[JURIST] Judge Fausto Pocar [official profile], President of the International Criminal Tribunal for the former Yugoslavia (ICTY) [official website], called Monday for the arrest of Bosnian Serb General Ratko Mladic [ICTY materials, PDF; amended indictment, PDF] and Croatian Serb leader Goran Hadzic [ICTY materials, PDF; indictment, PDF]. Mladic and Hadzic are the two remaining major fugitives wanted for ICTY prosecution on war crimes charges stemming from their roles as Serbian leaders during the Yugoslavian ethnic conflicts of the 1990s. Both have been in hiding since the end of the conflicts. Pocar's remarks came during a speech to the UN General Assembly [official website] In the speech [text], he said:
Let me now turn to the second point for which Member State support is essential: the arrest of the remaining fugitives. As you well know, positive developments have taken place during the reporting period. The arrests of Stojan Župljanin and Radovan Karadži? were particularly important milestones, and we commend the Government of Serbia for the critical cooperation it provided in this respect. However, we cannot successfully accomplish our work if the last two remaining fugitives, Ratko Mladi? and Goran Hadži?, are not arrested immediately. I must once again emphasize that while the Tribunal has done its utmost to expeditiously conduct and complete its cases, the late arrests of fugitives, for which the international community must take responsibility, will inevitably lead to slippages in the scheduled end of our proceedings. Thus, while we are ensuring that the trials of the four recently arrested accused will all start in 2009, the arrests of the remaining fugitives might oblige us to push even further our target dates for the completion of all trials.
I shall also reiterate that the obligation of all member States of the United Nations to cooperate with the Tribunal pursuant to Article 29 of the Statute are not limited to the arrest of fugitives. This obligation is in fact much wider and also entails the provision of assistance in all aspects of ongoing proceedings before the Tribunal, including access to archives, the production of documents, and access to and protection of witnesses. I must note in this respect preoccupying incidents of witness interference which have occurred during the reporting period, as well as delays in the service of documents, which have affected the expeditious conduct of our proceedings. Finally, State cooperation also entails cooperation in the relocation of witnesses and the enforcement of the Tribunal's sentences. While the Registry has managed to finalize seven agreements on enforcement of sentences, further support from States is required with respect to relocation of witnesses.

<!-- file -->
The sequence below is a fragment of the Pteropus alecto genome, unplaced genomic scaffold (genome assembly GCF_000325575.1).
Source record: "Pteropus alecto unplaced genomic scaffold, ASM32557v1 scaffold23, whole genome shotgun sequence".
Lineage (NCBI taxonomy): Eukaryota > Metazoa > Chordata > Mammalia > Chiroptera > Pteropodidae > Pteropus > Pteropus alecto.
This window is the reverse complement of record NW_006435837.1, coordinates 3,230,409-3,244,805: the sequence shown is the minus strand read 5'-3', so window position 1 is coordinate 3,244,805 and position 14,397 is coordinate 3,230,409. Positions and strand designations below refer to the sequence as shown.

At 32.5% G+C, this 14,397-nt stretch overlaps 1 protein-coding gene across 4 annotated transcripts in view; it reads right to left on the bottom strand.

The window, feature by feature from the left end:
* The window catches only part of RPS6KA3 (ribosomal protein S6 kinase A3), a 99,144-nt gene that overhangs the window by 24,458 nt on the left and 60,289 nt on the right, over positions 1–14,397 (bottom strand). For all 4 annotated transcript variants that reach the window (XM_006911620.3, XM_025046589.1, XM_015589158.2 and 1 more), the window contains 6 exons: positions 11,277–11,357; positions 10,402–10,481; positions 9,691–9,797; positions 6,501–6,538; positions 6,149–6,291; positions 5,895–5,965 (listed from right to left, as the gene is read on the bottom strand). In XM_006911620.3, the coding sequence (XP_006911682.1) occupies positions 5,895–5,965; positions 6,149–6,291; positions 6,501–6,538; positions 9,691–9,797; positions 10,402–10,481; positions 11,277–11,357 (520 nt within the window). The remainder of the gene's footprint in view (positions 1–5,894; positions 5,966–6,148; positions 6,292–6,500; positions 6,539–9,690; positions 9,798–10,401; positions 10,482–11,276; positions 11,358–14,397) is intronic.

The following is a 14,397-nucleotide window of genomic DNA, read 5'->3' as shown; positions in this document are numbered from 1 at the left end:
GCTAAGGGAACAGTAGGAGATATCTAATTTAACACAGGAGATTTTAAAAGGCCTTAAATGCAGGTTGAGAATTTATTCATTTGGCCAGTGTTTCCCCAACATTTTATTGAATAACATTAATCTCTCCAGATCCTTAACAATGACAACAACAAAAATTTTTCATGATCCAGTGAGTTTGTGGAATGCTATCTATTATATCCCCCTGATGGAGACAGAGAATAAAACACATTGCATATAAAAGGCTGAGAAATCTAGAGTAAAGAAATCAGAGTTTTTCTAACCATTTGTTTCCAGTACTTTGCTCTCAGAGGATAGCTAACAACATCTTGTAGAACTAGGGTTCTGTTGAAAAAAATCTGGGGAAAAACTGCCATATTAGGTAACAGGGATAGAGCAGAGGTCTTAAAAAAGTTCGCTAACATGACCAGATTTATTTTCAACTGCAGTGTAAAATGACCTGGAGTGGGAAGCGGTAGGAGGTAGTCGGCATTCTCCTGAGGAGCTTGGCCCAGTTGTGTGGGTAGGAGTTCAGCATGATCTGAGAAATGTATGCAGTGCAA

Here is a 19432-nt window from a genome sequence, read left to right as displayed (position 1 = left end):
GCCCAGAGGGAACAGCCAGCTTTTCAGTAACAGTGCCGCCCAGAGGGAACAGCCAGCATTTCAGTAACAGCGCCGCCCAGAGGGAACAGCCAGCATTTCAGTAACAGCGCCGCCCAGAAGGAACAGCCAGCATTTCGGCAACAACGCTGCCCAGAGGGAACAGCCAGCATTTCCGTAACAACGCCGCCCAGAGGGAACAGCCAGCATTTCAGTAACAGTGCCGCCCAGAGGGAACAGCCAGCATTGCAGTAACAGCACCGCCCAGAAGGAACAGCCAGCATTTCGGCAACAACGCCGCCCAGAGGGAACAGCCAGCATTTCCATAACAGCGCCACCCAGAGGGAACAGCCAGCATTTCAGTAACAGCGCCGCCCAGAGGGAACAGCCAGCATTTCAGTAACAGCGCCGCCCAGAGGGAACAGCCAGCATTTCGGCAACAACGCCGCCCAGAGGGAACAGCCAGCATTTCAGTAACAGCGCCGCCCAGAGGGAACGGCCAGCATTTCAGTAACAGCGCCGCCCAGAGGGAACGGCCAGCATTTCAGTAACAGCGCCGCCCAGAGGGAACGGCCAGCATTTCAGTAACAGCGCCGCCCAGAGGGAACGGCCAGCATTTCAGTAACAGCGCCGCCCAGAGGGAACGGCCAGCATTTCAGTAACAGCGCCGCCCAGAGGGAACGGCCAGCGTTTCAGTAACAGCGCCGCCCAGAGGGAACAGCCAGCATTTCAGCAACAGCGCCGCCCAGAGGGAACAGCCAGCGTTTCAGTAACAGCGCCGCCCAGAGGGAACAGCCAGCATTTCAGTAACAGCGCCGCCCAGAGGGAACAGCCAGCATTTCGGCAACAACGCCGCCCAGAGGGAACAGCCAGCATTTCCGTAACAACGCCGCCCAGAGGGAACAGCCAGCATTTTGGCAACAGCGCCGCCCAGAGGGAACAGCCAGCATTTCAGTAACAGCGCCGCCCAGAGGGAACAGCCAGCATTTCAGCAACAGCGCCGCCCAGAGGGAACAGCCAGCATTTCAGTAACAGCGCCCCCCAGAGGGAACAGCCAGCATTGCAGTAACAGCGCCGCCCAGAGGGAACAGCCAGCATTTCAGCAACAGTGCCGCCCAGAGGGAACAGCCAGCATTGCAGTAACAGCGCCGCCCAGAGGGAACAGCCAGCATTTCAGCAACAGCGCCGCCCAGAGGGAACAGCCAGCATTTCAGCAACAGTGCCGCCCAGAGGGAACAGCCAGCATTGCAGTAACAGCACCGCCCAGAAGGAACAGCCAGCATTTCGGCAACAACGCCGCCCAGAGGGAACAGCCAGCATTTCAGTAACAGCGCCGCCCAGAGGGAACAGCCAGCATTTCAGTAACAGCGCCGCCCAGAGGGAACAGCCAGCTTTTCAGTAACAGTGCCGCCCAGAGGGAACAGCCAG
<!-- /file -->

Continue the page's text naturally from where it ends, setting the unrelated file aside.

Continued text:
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Last month, Serge Brammertz [official profile], the Chief Prosecutor of the ICTY, told reporters in Serbia Wednesday that he was "cautiously optimistic" [JURIST report] that Mladic and Hadzic would be brought to justice. International pressure for the capture of the two has increased since the July arrest [JURIST report] of former Serb leader Radovan Karadzic [ICTY materials; JURIST news archive]. In August, Serbian President Boris Tadic [official website] said that his country would fully cooperate with the ICTY [JURIST report] to find and arrest Mladic and Hadzic. Mladic faces charges of genocide and crimes against humanity for overseeing the Srebrenica [JURIST news archive] prison massacre and other killings of Bosnian Muslims and Croats, while Hadzic faces crimes against humanity charges for killings of non-Serbs and for abuses in Croatian prison camps.